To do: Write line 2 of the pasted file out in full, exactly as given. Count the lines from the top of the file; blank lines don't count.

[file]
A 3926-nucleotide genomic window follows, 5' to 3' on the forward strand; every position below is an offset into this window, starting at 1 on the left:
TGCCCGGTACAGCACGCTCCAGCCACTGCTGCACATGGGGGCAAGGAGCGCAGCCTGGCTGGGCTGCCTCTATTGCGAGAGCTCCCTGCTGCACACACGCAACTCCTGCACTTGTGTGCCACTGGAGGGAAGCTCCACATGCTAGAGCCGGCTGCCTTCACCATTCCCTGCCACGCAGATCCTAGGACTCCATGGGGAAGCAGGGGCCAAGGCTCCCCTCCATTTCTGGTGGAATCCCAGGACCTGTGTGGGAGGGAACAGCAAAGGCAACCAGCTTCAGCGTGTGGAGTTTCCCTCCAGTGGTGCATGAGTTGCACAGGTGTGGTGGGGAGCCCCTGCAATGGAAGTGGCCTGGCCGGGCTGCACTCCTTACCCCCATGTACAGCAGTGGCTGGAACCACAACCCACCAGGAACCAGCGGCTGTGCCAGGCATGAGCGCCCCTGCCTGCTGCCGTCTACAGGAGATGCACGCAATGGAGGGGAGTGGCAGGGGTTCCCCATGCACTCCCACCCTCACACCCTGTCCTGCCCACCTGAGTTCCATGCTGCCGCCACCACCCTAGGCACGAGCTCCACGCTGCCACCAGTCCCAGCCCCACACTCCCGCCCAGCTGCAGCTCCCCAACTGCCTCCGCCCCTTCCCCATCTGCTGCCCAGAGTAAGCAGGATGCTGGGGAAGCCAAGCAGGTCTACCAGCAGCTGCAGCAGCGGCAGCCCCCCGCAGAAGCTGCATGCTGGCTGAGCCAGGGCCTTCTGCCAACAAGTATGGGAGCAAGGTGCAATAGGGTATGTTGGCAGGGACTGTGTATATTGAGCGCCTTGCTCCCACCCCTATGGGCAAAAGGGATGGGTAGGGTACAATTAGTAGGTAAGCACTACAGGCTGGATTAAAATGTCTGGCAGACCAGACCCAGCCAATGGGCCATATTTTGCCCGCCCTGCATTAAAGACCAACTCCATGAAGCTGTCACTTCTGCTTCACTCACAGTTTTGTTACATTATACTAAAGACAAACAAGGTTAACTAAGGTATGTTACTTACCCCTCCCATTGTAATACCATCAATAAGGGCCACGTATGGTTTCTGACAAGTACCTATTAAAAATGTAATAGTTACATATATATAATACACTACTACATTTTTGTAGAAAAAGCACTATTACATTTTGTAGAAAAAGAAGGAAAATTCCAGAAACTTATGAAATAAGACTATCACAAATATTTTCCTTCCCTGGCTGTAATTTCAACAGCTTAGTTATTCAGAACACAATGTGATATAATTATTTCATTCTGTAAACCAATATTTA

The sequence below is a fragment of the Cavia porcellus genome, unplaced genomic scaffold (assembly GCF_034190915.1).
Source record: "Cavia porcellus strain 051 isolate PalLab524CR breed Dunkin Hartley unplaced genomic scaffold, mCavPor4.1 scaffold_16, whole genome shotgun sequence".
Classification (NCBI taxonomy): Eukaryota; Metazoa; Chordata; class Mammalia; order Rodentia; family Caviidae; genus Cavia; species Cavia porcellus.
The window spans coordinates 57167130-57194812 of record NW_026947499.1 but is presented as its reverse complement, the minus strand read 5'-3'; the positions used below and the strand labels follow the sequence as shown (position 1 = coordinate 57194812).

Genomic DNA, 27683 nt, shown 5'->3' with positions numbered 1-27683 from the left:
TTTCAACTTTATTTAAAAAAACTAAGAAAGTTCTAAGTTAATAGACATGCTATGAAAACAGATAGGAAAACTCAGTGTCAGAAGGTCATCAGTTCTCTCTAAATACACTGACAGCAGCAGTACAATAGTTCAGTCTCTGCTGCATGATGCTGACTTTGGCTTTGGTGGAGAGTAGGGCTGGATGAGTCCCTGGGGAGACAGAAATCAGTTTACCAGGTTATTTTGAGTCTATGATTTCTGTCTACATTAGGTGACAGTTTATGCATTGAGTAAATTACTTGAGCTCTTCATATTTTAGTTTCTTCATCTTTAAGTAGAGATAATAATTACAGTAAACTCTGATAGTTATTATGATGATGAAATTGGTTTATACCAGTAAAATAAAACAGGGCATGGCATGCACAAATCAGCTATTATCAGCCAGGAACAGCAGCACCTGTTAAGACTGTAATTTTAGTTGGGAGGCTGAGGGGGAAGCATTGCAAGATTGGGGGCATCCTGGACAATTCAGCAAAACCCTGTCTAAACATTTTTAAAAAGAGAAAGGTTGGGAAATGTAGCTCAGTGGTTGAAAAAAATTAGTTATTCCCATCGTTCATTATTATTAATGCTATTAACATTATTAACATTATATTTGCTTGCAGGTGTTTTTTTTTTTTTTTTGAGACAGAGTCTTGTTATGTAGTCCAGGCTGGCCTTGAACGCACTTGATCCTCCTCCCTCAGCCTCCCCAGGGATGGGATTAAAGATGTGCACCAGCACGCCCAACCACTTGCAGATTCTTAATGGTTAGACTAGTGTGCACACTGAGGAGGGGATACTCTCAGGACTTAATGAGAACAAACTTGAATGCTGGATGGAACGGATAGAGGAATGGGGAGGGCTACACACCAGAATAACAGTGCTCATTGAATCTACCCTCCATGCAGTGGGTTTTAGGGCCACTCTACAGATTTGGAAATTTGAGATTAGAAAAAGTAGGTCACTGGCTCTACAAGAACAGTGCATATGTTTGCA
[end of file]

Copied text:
TGCCCGGTACAGCACGCTCCAGCCACTGCTGCACATGGGGGCAAGGAGCGCAGCCTGGCTGGGCTGCCTCTATTGCGAGAGCTCCCTGCTGCACACACGCAACTCCTGCACTTGTGTGCCACTGGAGGGAAGCTCCACATGCTAGAGCCGGCTGCCTTCACCATTCCCTGCCACGCAGATCCTAGGACTCCATGGGGAAGCAGGGGCCAAGGCTCCCCTCCATTTCTGGTGGAATCCCAGGACCTGTGTGGGAGGGAACAGCAAAGGCAACCAGCTTCAGCGTGTGGAGTTTCCCTCCAGTGGTGCATGAGTTGCACAGGTGTGGTGGGGAGCCCCTGCAATGGAAGTGGCCTGGCCGGGCTGCACTCCTTACCCCCATGTACAGCAGTGGCTGGAACCACAACCCACCAGGAACCAGCGGCTGTGCCAGGCATGAGCGCCCCTGCCTGCTGCCGTCTACAGGAGATGCACGCAATGGAGGGGAGTGGCAGGGGTTCCCCATGCACTCCCACCCTCACACCCTGTCCTGCCCACCTGAGTTCCATGCTGCCGCCACCACCCTAGGCACGAGCTCCACGCTGCCACCAGTCCCAGCCCCACACTCCCGCCCAGCTGCAGCTCCCCAACTGCCTCCGCCCCTTCCCCATCTGCTGCCCAGAGTAAGCAGGATGCTGGGGAAGCCAAGCAGGTCTACCAGCAGCTGCAGCAGCGGCAGCCCCCCGCAGAAGCTGCATGCTGGCTGAGCCAGGGCCTTCTGCCAACAAGTATGGGAGCAAGGTGCAATAGGGTATGTTGGCAGGGACTGTGTATATTGAGCGCCTTGCTCCCACCCCTATGGGCAAAAGGGATGGGTAGGGTACAATTAGTAGGTAAGCACTACAGGCTGGATTAAAATGTCTGGCAGACCAGACCCAGCCAATGGGCCATATTTTGCCCGCCCTGCATTAAAGACCAACTCCATGAAGCTGTCACTTCTGCTTCACTCACAGTTTTGTTACATTATACTAAAGACAAACAAGGTTAACTAAGGTATGTTACTTACCCCTCCCATTGTAATACCATCAATAAGGGCCACGTATGGTTTCTGACAAGTACCTATTAAAAATGTAATAGTTACATATATATAATACACTACTACATTTTTGTAGAAAAAGCACTATTACATTTTGTAGAAAAAGAAGGAAAATTCCAGAAACTTATGAAATAAGACTATCACAAATATTTTCCTTCCCTGGCTGTAATTTCAACAGCTTAGTTATTCAGAACACAATGTGATATAATTATTTCATTCTGTAAACCAATATTTA